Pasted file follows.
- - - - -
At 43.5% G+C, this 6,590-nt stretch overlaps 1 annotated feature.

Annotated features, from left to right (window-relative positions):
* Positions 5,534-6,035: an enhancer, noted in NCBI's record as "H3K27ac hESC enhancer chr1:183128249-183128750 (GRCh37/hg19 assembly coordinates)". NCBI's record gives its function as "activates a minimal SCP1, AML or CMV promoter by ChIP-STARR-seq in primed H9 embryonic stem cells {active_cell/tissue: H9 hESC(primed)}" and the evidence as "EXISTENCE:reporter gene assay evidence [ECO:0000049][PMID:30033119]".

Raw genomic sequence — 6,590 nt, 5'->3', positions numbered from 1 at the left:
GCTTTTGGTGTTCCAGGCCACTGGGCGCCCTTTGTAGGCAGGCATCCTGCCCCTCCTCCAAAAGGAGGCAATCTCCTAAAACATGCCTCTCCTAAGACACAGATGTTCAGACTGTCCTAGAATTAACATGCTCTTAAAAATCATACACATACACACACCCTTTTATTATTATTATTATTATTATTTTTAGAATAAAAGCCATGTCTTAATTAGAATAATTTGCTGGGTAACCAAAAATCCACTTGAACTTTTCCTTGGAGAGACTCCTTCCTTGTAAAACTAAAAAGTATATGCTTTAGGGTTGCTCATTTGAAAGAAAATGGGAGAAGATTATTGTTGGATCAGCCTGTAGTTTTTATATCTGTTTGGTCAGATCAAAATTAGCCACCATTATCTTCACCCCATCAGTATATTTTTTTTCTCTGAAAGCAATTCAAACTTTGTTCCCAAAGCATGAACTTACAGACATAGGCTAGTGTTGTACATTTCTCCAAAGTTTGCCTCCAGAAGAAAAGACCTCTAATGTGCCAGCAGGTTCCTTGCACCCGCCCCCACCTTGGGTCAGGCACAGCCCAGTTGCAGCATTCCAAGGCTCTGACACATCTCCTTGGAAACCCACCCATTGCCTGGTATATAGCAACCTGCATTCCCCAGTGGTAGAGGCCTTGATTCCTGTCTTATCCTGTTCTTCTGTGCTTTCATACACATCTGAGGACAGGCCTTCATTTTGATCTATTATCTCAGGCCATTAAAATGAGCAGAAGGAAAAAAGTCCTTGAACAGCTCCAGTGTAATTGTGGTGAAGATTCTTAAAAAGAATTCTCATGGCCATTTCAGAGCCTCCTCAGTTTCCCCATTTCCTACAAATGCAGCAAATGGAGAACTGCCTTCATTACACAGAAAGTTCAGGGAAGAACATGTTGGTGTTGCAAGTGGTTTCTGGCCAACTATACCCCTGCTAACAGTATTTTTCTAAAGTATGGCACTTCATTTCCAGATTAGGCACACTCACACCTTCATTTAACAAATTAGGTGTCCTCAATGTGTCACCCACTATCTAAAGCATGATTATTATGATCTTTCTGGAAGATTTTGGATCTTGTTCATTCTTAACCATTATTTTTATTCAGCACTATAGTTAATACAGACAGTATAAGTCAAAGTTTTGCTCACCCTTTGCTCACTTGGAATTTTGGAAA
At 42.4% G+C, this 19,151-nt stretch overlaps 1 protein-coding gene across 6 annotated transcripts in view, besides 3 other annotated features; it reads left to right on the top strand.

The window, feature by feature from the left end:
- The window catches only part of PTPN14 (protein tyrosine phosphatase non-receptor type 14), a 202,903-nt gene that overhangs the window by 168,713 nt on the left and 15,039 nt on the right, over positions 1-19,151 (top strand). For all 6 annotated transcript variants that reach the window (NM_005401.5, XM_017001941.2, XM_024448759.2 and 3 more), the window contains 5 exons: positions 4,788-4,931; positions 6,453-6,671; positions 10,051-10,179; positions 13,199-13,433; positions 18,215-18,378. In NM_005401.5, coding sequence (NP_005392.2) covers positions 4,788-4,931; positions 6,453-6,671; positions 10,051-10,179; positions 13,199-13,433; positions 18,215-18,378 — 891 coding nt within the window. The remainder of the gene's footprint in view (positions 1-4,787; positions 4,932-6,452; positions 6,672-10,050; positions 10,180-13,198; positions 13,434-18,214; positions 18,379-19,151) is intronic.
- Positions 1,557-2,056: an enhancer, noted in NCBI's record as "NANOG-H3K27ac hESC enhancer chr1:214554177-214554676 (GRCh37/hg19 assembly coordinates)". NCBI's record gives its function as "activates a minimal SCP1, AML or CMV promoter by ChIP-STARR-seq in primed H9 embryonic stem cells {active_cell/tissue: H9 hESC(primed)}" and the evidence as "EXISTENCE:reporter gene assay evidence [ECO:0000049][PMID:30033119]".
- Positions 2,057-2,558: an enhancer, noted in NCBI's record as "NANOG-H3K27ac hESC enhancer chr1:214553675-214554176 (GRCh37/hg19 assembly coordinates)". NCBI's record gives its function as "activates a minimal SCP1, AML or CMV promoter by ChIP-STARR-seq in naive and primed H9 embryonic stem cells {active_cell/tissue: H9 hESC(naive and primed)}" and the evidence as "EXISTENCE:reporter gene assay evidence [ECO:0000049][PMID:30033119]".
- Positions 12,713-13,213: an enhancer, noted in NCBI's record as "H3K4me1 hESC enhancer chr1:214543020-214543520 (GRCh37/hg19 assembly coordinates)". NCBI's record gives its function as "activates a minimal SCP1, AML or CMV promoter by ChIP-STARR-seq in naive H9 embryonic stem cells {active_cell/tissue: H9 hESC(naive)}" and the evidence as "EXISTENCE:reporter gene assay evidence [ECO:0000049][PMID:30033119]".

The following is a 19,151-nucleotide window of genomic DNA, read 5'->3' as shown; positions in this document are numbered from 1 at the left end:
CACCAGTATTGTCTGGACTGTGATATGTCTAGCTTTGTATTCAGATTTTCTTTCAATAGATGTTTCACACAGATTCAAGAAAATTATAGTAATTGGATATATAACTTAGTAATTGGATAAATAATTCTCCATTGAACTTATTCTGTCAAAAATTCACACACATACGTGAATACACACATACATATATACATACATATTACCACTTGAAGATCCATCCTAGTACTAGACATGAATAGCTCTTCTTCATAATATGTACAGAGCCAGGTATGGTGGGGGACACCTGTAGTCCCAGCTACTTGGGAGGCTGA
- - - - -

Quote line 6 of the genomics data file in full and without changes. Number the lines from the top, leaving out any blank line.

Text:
At 42.4% G+C, this 19,151-nt stretch overlaps 1 protein-coding gene across 6 annotated transcripts in view, besides 3 other annotated features; it reads left to right on the top strand.